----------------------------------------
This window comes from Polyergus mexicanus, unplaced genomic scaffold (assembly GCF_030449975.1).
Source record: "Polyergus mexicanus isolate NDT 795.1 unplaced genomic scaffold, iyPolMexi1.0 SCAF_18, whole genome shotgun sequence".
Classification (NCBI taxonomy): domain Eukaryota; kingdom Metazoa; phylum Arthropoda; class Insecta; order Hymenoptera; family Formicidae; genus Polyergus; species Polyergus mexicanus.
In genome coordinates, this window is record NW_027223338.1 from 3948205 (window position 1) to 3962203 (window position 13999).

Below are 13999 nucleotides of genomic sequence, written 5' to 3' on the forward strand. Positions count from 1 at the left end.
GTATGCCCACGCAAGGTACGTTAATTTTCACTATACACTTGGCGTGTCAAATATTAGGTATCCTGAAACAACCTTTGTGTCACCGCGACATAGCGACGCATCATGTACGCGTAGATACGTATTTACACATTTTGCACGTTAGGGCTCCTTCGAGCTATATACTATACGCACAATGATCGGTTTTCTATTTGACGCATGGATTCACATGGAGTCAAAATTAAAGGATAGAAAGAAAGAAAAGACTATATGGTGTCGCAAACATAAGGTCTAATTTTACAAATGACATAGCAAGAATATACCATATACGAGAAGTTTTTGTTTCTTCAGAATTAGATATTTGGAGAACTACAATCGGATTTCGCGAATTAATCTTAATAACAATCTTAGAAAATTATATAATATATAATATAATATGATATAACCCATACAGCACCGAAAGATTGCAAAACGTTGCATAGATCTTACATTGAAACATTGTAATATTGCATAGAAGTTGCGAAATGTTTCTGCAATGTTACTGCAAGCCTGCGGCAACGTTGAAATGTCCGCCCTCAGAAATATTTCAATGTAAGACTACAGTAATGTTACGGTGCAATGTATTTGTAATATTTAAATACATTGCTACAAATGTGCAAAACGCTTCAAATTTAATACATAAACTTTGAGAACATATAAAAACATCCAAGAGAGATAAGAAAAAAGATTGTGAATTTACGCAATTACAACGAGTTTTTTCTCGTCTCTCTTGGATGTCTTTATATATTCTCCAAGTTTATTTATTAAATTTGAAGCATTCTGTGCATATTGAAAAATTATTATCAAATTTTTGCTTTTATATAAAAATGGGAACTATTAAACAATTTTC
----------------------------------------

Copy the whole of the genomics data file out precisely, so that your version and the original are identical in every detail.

This window comes from Polyergus mexicanus, unplaced genomic scaffold (assembly GCF_030449975.1).
Source record: "Polyergus mexicanus isolate NDT 795.1 unplaced genomic scaffold, iyPolMexi1.0 SCAF_18, whole genome shotgun sequence".
Classification (NCBI taxonomy): domain Eukaryota; kingdom Metazoa; phylum Arthropoda; class Insecta; order Hymenoptera; family Formicidae; genus Polyergus; species Polyergus mexicanus.
In genome coordinates, this window is record NW_027223338.1 from 3948205 (window position 1) to 3962203 (window position 13999).

Below are 13999 nucleotides of genomic sequence, written 5' to 3' on the forward strand. Positions count from 1 at the left end.
GTATGCCCACGCAAGGTACGTTAATTTTCACTATACACTTGGCGTGTCAAATATTAGGTATCCTGAAACAACCTTTGTGTCACCGCGACATAGCGACGCATCATGTACGCGTAGATACGTATTTACACATTTTGCACGTTAGGGCTCCTTCGAGCTATATACTATACGCACAATGATCGGTTTTCTATTTGACGCATGGATTCACATGGAGTCAAAATTAAAGGATAGAAAGAAAGAAAAGACTATATGGTGTCGCAAACATAAGGTCTAATTTTACAAATGACATAGCAAGAATATACCATATACGAGAAGTTTTTGTTTCTTCAGAATTAGATATTTGGAGAACTACAATCGGATTTCGCGAATTAATCTTAATAACAATCTTAGAAAATTATATAATATATAATATAATATGATATAACCCATACAGCACCGAAAGATTGCAAAACGTTGCATAGATCTTACATTGAAACATTGTAATATTGCATAGAAGTTGCGAAATGTTTCTGCAATGTTACTGCAAGCCTGCGGCAACGTTGAAATGTCCGCCCTCAGAAATATTTCAATGTAAGACTACAGTAATGTTACGGTGCAATGTATTTGTAATATTTAAATACATTGCTACAAATGTGCAAAACGCTTCAAATTTAATACATAAACTTTGAGAACATATAAAAACATCCAAGAGAGATAAGAAAAAAGATTGTGAATTTACGCAATTACAACGAGTTTTTTCTCGTCTCTCTTGGATGTCTTTATATATTCTCCAAGTTTATTTATTAAATTTGAAGCATTCTGTGCATATTGAAAAATTATTATCAAATTTTTGCTTTTATATAAAAATGGGAACTATTAAACAATTTTC